Thirteenth Amendment, Section 2:
Congress shall have power to enforce this article by appropriate legislation.
Hodges was overruled by the Court in a far-reaching decision that concluded that the 1866 congressional enactment,1 far from simply conferring on all persons the capacity to buy and sell property, also prohibited private denials of the right through refusals to deal,2 and that this statute was fully supportable by the Thirteenth Amendment.
Surely Congress has the power under the Thirteenth Amendment rationally to determine what are the badges and the incidents of slavery, and the authority to translate that determination into effective legislation. Nor can we say that the determination Congress has made is an irrational one. . . . Just as the Black Codes, enacted after the Civil War to restrict the free exercise of those rights, were substitutes for the slave system, so the exclusion of Negroes from white communities became a substitute for the Black Codes. And when racial discrimination herds men into ghettos and makes their ability to buy property turn on the color of their skin, then it too is a relic of slavery. . . . At the very least, the freedom that Congress is empowered to secure under the Thirteenth Amendment includes the freedom to buy whatever a white man can buy, the right to live wherever a white man can live. If Congress cannot say that being a free man means at least this much, then the Thirteenth Amendment made a promise the Nation cannot keep.3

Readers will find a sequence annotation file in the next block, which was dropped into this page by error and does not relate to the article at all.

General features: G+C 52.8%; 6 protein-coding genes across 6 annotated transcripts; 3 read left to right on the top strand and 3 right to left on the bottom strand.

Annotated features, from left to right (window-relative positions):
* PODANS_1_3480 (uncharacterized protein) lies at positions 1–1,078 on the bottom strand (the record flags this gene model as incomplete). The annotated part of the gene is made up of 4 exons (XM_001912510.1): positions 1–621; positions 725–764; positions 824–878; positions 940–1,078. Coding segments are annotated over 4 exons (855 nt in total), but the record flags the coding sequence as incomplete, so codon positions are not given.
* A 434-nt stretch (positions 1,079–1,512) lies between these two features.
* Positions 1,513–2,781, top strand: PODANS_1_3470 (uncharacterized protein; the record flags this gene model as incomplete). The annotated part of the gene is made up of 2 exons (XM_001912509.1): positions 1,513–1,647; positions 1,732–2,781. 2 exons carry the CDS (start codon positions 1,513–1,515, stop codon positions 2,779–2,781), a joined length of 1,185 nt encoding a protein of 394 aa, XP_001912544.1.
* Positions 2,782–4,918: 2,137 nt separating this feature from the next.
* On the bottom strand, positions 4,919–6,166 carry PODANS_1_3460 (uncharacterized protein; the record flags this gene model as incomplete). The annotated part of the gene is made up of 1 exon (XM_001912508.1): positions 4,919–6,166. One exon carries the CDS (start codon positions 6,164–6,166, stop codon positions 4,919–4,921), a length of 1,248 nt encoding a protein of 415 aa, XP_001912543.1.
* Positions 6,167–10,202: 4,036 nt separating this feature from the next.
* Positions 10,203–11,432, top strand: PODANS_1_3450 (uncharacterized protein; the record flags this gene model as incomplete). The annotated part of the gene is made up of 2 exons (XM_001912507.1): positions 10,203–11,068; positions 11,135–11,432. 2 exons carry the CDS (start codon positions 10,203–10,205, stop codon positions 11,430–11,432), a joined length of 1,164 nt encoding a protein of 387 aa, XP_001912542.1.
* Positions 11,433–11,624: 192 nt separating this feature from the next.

The Thirteenth Amendment, then, could provide the constitutional support for the various congressional enactments against private racial discrimination that Congress had previously based on the Commerce Clause.4 Because the 1866 Act contains none of the limitations written into the modern laws, it has a vastly extensive application.5